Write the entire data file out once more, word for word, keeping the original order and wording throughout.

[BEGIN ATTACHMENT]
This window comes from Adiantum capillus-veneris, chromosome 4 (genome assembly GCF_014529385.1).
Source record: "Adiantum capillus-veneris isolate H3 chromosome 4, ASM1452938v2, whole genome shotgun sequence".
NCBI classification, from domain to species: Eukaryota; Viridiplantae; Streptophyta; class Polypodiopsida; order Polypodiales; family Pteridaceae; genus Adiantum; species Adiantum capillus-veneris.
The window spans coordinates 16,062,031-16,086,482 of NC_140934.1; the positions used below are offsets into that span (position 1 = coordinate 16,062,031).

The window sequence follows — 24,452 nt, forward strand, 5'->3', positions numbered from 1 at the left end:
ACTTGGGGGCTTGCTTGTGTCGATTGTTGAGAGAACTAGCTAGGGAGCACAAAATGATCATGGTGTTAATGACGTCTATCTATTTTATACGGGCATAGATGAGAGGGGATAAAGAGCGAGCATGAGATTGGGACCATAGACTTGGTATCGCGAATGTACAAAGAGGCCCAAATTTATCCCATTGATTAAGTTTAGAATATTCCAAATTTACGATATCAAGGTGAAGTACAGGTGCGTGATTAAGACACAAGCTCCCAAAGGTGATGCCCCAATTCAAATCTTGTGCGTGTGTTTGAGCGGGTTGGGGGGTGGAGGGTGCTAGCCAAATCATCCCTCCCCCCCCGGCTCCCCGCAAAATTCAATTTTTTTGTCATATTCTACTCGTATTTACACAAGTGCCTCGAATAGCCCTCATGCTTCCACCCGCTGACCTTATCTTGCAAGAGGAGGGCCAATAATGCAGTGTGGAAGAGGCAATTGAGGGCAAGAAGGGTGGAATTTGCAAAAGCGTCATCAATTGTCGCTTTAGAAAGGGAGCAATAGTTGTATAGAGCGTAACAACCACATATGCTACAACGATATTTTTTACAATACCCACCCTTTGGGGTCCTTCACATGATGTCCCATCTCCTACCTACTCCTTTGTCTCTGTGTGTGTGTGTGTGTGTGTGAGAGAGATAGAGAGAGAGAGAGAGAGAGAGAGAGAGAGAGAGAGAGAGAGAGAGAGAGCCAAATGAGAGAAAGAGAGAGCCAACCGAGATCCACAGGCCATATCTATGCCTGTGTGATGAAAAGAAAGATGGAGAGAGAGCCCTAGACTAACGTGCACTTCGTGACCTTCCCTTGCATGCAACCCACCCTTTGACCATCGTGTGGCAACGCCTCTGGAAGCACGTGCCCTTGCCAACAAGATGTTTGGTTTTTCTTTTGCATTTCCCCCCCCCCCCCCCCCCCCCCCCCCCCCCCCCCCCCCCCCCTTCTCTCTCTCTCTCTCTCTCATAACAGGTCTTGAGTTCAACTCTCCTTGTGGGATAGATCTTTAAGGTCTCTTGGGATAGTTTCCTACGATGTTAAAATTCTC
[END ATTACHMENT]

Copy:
This window comes from Adiantum capillus-veneris, chromosome 4 (genome assembly GCF_014529385.1).
Source record: "Adiantum capillus-veneris isolate H3 chromosome 4, ASM1452938v2, whole genome shotgun sequence".
NCBI classification, from domain to species: Eukaryota; Viridiplantae; Streptophyta; class Polypodiopsida; order Polypodiales; family Pteridaceae; genus Adiantum; species Adiantum capillus-veneris.
The window spans coordinates 16,062,031-16,086,482 of NC_140934.1; the positions used below are offsets into that span (position 1 = coordinate 16,062,031).

The window sequence follows — 24,452 nt, forward strand, 5'->3', positions numbered from 1 at the left end:
ACTTGGGGGCTTGCTTGTGTCGATTGTTGAGAGAACTAGCTAGGGAGCACAAAATGATCATGGTGTTAATGACGTCTATCTATTTTATACGGGCATAGATGAGAGGGGATAAAGAGCGAGCATGAGATTGGGACCATAGACTTGGTATCGCGAATGTACAAAGAGGCCCAAATTTATCCCATTGATTAAGTTTAGAATATTCCAAATTTACGATATCAAGGTGAAGTACAGGTGCGTGATTAAGACACAAGCTCCCAAAGGTGATGCCCCAATTCAAATCTTGTGCGTGTGTTTGAGCGGGTTGGGGGGTGGAGGGTGCTAGCCAAATCATCCCTCCCCCCCCGGCTCCCCGCAAAATTCAATTTTTTTGTCATATTCTACTCGTATTTACACAAGTGCCTCGAATAGCCCTCATGCTTCCACCCGCTGACCTTATCTTGCAAGAGGAGGGCCAATAATGCAGTGTGGAAGAGGCAATTGAGGGCAAGAAGGGTGGAATTTGCAAAAGCGTCATCAATTGTCGCTTTAGAAAGGGAGCAATAGTTGTATAGAGCGTAACAACCACATATGCTACAACGATATTTTTTACAATACCCACCCTTTGGGGTCCTTCACATGATGTCCCATCTCCTACCTACTCCTTTGTCTCTGTGTGTGTGTGTGTGTGTGTGAGAGAGATAGAGAGAGAGAGAGAGAGAGAGAGAGAGAGAGAGAGAGAGAGAGAGAGAGCCAAATGAGAGAAAGAGAGAGCCAACCGAGATCCACAGGCCATATCTATGCCTGTGTGATGAAAAGAAAGATGGAGAGAGAGCCCTAGACTAACGTGCACTTCGTGACCTTCCCTTGCATGCAACCCACCCTTTGACCATCGTGTGGCAACGCCTCTGGAAGCACGTGCCCTTGCCAACAAGATGTTTGGTTTTTCTTTTGCATTTCCCCCCCCCCCCCCCCCCCCCCCCCCCCCCCCCCCCCCCCCCTTCTCTCTCTCTCTCTCTCTCATAACAGGTCTTGAGTTCAACTCTCCTTGTGGGATAGATCTTTAAGGTCTCTTGGGATAGTTTCCTACGATGTTAAAATTCTC